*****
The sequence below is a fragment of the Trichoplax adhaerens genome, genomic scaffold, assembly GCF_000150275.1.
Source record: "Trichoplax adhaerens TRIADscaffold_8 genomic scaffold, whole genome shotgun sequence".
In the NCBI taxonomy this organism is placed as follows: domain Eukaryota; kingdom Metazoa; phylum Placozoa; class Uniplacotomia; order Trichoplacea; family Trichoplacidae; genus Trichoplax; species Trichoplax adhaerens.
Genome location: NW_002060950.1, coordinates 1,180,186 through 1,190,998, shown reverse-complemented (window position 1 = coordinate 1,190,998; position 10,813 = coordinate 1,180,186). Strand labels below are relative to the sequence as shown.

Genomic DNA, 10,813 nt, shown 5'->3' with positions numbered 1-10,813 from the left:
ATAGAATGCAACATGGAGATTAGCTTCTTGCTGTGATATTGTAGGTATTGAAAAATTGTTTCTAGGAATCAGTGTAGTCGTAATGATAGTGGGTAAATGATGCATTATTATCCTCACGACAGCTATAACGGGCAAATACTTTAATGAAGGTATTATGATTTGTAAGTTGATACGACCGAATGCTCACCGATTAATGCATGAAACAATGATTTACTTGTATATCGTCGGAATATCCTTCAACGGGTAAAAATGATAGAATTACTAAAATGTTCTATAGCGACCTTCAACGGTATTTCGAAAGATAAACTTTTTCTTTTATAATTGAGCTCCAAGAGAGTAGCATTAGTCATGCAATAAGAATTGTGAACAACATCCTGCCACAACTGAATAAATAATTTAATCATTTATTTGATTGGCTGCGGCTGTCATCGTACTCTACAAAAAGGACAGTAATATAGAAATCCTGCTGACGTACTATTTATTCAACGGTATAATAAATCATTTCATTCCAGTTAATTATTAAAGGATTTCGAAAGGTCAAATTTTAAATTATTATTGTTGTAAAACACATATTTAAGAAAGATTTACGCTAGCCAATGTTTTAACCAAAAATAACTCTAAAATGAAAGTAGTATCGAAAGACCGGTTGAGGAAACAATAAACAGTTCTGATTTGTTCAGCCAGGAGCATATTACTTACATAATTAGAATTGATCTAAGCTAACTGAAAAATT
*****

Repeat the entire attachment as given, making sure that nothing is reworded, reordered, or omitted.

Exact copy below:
The sequence below is a fragment of the Trichoplax adhaerens genome, genomic scaffold, assembly GCF_000150275.1.
Source record: "Trichoplax adhaerens TRIADscaffold_8 genomic scaffold, whole genome shotgun sequence".
In the NCBI taxonomy this organism is placed as follows: domain Eukaryota; kingdom Metazoa; phylum Placozoa; class Uniplacotomia; order Trichoplacea; family Trichoplacidae; genus Trichoplax; species Trichoplax adhaerens.
Genome location: NW_002060950.1, coordinates 1,180,186 through 1,190,998, shown reverse-complemented (window position 1 = coordinate 1,190,998; position 10,813 = coordinate 1,180,186). Strand labels below are relative to the sequence as shown.

Genomic DNA, 10,813 nt, shown 5'->3' with positions numbered 1-10,813 from the left:
ATAGAATGCAACATGGAGATTAGCTTCTTGCTGTGATATTGTAGGTATTGAAAAATTGTTTCTAGGAATCAGTGTAGTCGTAATGATAGTGGGTAAATGATGCATTATTATCCTCACGACAGCTATAACGGGCAAATACTTTAATGAAGGTATTATGATTTGTAAGTTGATACGACCGAATGCTCACCGATTAATGCATGAAACAATGATTTACTTGTATATCGTCGGAATATCCTTCAACGGGTAAAAATGATAGAATTACTAAAATGTTCTATAGCGACCTTCAACGGTATTTCGAAAGATAAACTTTTTCTTTTATAATTGAGCTCCAAGAGAGTAGCATTAGTCATGCAATAAGAATTGTGAACAACATCCTGCCACAACTGAATAAATAATTTAATCATTTATTTGATTGGCTGCGGCTGTCATCGTACTCTACAAAAAGGACAGTAATATAGAAATCCTGCTGACGTACTATTTATTCAACGGTATAATAAATCATTTCATTCCAGTTAATTATTAAAGGATTTCGAAAGGTCAAATTTTAAATTATTATTGTTGTAAAACACATATTTAAGAAAGATTTACGCTAGCCAATGTTTTAACCAAAAATAACTCTAAAATGAAAGTAGTATCGAAAGACCGGTTGAGGAAACAATAAACAGTTCTGATTTGTTCAGCCAGGAGCATATTACTTACATAATTAGAATTGATCTAAGCTAACTGAAAAATT